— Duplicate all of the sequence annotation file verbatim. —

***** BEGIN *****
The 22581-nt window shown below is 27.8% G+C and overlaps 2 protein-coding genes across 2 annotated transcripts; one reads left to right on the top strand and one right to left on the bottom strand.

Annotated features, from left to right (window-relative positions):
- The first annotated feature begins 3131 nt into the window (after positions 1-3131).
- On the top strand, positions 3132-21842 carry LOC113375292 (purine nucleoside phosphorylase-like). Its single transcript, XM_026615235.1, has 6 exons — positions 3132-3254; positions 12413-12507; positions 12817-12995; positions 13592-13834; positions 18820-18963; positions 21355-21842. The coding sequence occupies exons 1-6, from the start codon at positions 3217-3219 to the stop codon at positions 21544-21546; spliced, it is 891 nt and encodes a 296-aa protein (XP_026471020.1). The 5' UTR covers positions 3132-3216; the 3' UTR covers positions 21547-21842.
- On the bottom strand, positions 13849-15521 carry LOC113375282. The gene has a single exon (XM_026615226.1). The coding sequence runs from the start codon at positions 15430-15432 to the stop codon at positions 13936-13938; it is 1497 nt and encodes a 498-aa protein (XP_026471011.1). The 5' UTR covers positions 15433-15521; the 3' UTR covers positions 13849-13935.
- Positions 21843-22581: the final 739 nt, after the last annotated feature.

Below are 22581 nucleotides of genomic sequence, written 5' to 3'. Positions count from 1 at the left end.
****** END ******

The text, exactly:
The 22581-nt window shown below is 27.8% G+C and overlaps 2 protein-coding genes across 2 annotated transcripts; one reads left to right on the top strand and one right to left on the bottom strand.

Annotated features, from left to right (window-relative positions):
- The first annotated feature begins 3131 nt into the window (after positions 1-3131).
- On the top strand, positions 3132-21842 carry LOC113375292 (purine nucleoside phosphorylase-like). Its single transcript, XM_026615235.1, has 6 exons — positions 3132-3254; positions 12413-12507; positions 12817-12995; positions 13592-13834; positions 18820-18963; positions 21355-21842. The coding sequence occupies exons 1-6, from the start codon at positions 3217-3219 to the stop codon at positions 21544-21546; spliced, it is 891 nt and encodes a 296-aa protein (XP_026471020.1). The 5' UTR covers positions 3132-3216; the 3' UTR covers positions 21547-21842.
- On the bottom strand, positions 13849-15521 carry LOC113375282. The gene has a single exon (XM_026615226.1). The coding sequence runs from the start codon at positions 15430-15432 to the stop codon at positions 13936-13938; it is 1497 nt and encodes a 498-aa protein (XP_026471011.1). The 5' UTR covers positions 15433-15521; the 3' UTR covers positions 13849-13935.
- Positions 21843-22581: the final 739 nt, after the last annotated feature.

Below are 22581 nucleotides of genomic sequence, written 5' to 3'. Positions count from 1 at the left end.